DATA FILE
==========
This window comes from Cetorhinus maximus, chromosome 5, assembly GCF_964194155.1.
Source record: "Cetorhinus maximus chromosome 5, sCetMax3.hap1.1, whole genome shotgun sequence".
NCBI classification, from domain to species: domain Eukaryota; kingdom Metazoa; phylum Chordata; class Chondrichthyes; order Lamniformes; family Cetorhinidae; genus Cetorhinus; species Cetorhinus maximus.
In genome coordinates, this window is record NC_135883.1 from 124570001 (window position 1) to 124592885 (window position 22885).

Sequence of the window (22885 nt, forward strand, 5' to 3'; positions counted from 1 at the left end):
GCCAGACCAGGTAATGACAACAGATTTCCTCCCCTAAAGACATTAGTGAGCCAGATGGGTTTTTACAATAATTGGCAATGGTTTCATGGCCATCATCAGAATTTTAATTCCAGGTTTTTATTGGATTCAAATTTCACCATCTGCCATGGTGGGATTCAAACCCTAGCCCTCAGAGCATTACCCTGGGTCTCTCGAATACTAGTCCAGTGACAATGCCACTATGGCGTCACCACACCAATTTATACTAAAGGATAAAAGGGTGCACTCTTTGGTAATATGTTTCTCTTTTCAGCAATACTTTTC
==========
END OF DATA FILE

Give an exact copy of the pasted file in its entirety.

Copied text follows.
This window comes from Cetorhinus maximus, chromosome 5, assembly GCF_964194155.1.
Source record: "Cetorhinus maximus chromosome 5, sCetMax3.hap1.1, whole genome shotgun sequence".
NCBI classification, from domain to species: domain Eukaryota; kingdom Metazoa; phylum Chordata; class Chondrichthyes; order Lamniformes; family Cetorhinidae; genus Cetorhinus; species Cetorhinus maximus.
In genome coordinates, this window is record NC_135883.1 from 124570001 (window position 1) to 124592885 (window position 22885).

Sequence of the window (22885 nt, forward strand, 5' to 3'; positions counted from 1 at the left end):
GCCAGACCAGGTAATGACAACAGATTTCCTCCCCTAAAGACATTAGTGAGCCAGATGGGTTTTTACAATAATTGGCAATGGTTTCATGGCCATCATCAGAATTTTAATTCCAGGTTTTTATTGGATTCAAATTTCACCATCTGCCATGGTGGGATTCAAACCCTAGCCCTCAGAGCATTACCCTGGGTCTCTCGAATACTAGTCCAGTGACAATGCCACTATGGCGTCACCACACCAATTTATACTAAAGGATAAAAGGGTGCACTCTTTGGTAATATGTTTCTCTTTTCAGCAATACTTTTC